Five Ways to Cultivate Awe

I was lucky enough to see a total eclipse last month. At the moment of totality, we safely viewed the eclipse with our naked eyes. People cheered, laughed, and cried out.

My own reaction surprised me. I was overcome by emotions — shock, humility, and exhilaration. Tears filled my eyes.

I was in awe.

A Mysterious Emotion That May Be Good For You

Psychologists and neuroscientists are studying how and why we feel awe. The field of research is new; initial studies have found that:

  • We may be able to think more deeply and analytically after feeling awe
  • Awe makes us more generous and more satisfied with our lives
  • Awe is good for our health and may boost our immune system

If you’d like to learn more, Slate and Greater Good Magazine offer great round-ups of the cognitive research on awe.

imagine the last time you felt awe. Where were you? How did it feel?

Five Ways to Find Awe in NYC and Beyond

Cognitive scientists recreated awe in the lab by showing nature videos to test participants. Here are five other techniques I’ve used to find awe in daily life.

Survey the World from a Rooftop

Photo Oct 19, 5 31 50 PM

Connecting to nature in a city sometimes is difficult, but roof access is usually pretty easy. Choose a rooftop and take ten quiet minutes to really look out at the expanse.

Spend Time Among Tall Trees


There are over 5 million trees in New York City and you might find awe underneath one of them. One of my favorite forests is the Ravine in Prospect Park. I also wrote a step-by-step guide to noticing your closest tree.

Contemplate Art


Sit in front of a work of art. Take your time. You may want to listen music in ear buds as it can help you ignore distractions. Some of my favorite “sit spots” are at the Met, the Brooklyn Museum, The Drawing Center, and the New York Earth Room.

Step Inside a Soaring Space


Architecture can inspire awe. In this self-experiment, step inside a cathedral, museum, or other grand public space. A few suggestions in New York City are St. John the Divine, the Cloisters, the Guggenheim, or Grand Central. Do you feel taken out of yourself and connected to something larger?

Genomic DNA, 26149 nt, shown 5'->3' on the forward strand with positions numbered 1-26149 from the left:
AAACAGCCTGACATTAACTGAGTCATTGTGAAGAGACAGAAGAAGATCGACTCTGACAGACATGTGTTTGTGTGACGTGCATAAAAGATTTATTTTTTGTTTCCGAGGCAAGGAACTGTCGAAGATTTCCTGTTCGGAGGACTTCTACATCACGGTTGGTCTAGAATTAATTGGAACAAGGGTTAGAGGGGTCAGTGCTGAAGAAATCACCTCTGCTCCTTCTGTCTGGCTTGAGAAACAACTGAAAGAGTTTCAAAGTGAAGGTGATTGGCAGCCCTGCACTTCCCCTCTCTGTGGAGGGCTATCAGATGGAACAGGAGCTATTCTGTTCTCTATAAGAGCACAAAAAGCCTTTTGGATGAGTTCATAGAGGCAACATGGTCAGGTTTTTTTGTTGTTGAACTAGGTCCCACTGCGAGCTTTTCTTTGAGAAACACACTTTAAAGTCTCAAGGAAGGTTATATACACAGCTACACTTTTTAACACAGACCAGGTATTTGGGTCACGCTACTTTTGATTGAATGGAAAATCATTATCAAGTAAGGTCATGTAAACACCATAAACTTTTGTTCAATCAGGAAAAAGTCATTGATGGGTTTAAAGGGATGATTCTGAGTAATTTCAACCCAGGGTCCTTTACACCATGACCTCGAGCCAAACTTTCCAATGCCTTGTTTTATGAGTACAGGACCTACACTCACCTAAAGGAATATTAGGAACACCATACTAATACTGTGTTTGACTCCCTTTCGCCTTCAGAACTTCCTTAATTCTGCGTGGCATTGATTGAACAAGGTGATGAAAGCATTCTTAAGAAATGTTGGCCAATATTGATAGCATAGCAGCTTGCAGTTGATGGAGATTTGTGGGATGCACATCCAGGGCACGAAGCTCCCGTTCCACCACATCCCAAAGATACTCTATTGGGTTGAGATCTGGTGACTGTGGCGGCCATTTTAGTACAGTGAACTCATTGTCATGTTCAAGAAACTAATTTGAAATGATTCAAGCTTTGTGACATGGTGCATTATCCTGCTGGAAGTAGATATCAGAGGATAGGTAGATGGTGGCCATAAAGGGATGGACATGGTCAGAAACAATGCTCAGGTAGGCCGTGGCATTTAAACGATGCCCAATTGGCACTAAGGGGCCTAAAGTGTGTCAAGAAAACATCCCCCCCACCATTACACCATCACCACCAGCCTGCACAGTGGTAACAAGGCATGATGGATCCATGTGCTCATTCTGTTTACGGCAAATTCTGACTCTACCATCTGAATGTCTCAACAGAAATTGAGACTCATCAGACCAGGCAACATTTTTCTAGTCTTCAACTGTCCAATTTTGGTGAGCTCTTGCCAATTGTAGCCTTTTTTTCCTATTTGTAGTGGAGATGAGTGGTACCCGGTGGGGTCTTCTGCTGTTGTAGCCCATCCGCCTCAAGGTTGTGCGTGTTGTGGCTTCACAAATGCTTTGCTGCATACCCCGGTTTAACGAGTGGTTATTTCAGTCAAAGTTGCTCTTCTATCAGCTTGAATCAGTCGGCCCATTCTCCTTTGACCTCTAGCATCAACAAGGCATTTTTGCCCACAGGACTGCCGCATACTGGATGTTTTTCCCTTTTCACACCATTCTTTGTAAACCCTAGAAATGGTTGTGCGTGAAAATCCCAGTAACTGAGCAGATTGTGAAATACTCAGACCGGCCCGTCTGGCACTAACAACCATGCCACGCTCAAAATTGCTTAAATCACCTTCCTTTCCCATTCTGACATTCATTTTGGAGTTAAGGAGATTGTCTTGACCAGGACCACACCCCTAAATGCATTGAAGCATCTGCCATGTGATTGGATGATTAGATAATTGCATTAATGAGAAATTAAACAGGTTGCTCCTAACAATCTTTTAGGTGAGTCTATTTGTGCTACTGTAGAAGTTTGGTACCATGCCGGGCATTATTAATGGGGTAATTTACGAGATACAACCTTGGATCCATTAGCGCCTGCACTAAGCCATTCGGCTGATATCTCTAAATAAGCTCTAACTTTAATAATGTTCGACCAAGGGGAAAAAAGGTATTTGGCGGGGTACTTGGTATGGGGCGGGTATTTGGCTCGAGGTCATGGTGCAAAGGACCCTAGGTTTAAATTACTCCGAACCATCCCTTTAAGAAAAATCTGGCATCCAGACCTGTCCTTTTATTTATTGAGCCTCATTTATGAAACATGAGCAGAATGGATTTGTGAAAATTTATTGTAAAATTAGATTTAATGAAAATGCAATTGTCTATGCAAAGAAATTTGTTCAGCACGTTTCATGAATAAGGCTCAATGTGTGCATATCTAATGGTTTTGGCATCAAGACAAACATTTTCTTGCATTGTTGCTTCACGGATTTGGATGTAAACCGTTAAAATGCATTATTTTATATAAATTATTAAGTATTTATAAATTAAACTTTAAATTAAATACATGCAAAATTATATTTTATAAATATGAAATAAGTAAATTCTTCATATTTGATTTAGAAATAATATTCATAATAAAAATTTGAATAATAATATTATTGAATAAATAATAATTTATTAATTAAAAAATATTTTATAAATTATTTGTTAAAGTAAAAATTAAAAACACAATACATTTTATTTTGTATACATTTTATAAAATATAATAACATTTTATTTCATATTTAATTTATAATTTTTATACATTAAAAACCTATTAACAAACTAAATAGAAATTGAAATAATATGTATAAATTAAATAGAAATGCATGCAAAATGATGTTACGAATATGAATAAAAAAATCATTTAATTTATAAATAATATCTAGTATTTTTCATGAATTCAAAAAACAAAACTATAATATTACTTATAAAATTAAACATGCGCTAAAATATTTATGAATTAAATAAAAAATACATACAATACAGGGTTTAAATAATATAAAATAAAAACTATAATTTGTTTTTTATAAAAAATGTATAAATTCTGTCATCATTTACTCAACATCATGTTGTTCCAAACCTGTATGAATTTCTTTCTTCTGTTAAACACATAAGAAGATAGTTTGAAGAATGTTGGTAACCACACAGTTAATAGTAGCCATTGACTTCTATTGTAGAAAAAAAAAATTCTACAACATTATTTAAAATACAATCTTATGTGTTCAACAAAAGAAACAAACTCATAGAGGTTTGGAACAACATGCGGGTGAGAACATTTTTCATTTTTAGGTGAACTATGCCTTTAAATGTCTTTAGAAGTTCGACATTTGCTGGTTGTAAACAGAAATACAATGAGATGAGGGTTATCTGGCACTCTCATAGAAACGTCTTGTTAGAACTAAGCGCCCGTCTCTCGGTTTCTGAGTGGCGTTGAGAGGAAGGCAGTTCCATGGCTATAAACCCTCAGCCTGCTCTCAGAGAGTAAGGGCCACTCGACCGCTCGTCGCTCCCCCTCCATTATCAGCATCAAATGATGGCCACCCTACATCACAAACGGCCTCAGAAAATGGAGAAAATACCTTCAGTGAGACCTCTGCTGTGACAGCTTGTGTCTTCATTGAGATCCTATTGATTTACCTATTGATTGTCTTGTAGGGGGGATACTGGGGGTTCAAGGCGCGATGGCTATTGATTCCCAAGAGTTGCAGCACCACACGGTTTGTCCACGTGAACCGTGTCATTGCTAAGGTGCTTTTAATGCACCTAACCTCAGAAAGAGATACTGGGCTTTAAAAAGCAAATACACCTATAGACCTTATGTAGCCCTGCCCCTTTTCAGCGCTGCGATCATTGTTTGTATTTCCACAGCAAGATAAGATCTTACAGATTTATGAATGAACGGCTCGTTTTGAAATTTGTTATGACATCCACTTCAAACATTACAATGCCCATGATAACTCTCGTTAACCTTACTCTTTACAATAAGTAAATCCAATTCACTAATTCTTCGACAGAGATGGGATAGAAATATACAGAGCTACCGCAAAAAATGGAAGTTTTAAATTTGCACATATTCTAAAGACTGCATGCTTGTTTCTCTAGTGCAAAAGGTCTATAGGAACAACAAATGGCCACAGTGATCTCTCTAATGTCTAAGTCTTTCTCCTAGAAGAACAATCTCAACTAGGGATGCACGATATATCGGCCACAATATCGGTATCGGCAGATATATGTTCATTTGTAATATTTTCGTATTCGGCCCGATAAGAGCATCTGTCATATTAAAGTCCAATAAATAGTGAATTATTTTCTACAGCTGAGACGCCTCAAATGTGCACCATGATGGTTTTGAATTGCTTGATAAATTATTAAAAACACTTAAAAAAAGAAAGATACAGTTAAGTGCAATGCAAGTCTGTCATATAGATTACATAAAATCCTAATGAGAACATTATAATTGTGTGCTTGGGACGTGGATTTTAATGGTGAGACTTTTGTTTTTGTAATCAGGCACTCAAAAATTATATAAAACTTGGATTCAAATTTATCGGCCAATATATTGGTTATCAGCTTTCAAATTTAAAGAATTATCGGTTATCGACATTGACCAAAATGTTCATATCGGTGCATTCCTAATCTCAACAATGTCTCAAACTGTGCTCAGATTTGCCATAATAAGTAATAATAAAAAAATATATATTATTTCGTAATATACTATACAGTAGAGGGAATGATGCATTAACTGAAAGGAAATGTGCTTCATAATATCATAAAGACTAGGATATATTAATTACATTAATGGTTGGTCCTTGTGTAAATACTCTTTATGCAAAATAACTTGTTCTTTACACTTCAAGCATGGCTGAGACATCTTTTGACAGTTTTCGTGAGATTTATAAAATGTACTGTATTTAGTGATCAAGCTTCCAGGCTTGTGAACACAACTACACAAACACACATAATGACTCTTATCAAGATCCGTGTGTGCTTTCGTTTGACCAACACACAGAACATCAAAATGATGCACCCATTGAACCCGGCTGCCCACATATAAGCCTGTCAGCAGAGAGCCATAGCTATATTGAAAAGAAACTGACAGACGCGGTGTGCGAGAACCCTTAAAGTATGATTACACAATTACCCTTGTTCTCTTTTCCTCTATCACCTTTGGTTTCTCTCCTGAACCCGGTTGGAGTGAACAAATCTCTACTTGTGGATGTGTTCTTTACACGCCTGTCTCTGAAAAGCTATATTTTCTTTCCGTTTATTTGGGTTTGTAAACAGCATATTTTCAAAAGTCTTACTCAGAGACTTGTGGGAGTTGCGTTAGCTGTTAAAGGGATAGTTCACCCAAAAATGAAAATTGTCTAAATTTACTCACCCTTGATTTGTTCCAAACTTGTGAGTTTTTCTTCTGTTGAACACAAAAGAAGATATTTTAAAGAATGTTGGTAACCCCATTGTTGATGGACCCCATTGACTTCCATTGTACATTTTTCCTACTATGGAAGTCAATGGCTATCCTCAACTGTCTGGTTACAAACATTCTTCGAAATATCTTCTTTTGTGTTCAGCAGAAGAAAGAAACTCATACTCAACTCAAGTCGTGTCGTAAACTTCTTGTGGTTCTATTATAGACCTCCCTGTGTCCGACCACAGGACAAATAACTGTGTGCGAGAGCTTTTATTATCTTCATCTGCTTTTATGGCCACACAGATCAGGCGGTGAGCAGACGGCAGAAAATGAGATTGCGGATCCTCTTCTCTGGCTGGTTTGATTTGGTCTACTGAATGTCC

Consider the Night Skyhayden-planetarium-programs

The night sky can be truly awesome. If you want to learn more about the night sky in NYC, I highly recommend visiting the Hayden Planetarium. Their Astronomy Live events are incredible.

Bonus: Take a Guided Awe Walk Right Now

If you want to start right now, put together a video of a guided awe walk meditation through the Muir Woods in California. Enjoy!

Does awe really help to sharpen the brain and open the heart? I’m curious if you’ve seen any effects in your own life. Do you have suggestions for other ways to find awe? I’d love to hear what you think in the comments below.



Add yours →

  1. Leslie E. Farragher September 24, 2017 — 1:59 pm

    Your article really resonates. Interestingly enough, there were two “awe-inspiring” experiences that popped into my head as I read your story. Watching fireflies mesmerizes me. It’s always a wonder-inducing experience. The second is a bit more esoteric…I syringe feed kittens for the ASPCA and when they look into my eyes as I look into theirs while feeding them it makes me marvel at the wonder of life. Maybe it’s a cross-species connection kind of thing. There are two experiences that I would love to have some day that I expect would knock me off my feet…seeing the Milky Way from some dark, desert place and communing with some bristlecone pines!

    Liked by 1 person

  2. Traci! This is just what we all need. Not only is this essay beautiful, but it is spot on. If every human being took five minutes to ponder the beauty of this world every day, to really let it wash over them for a few minutes, I think a lot of things would be a lot different. Bravo.

    Liked by 1 person

  3. What a wonderful post. Thank you!

    Liked by 1 person

  4. Open skies, especially ones with clouds. Seaside/ocean views. I enjoy the feeling of being only a small part of something much bigger, and taking a moment (or few) to take the views and my feelings in. I want to say emptiness, but I’m guessing it’s as close to tranquility as I can get, being a rather restless person. I’m guessing awe keeps my mind young, and reduces stress by being fully in the here and now. Thanks for writing this Traci. A reminder to keep experiencing awe.


  5. Thank you for the inspiration! I, myself, am contantly drawn to ocean waves and roof top views. Maybe I’ll stare up into the branches of a mighty tree today…

    Liked by 1 person

  6. From Sheryl:
    I tried and failed to respond to your last blog about cultivating awe. (Password problems on my part.)
    You asked how others went about “cultivating awe,” and I wanted to share. Thanks. (Found you through Green Acorns.)


  7. This is tremendous Traci. It reminds me we don’t have to be in a place such as the grand canyon to experience awe. It is all around us, and we just have to look for it.

    As a runner, often I am in awe with how well engineered our bodies are, and the cues it gives that I need to pay attention to. Like thirst, or pain when I am pushing the limits of distance or speed.

    To answer your question about suggestions on ways to find awe. I think the biggest would be to slow down. We live in such a fast paced society, and we miss out on so much. I think it is very fitting and very beautiful Traci that in New York City, one of the more fast paced citied on the planet you gave examples (or techniques) to find that awe in daily life! 🙂

    Liked by 1 person

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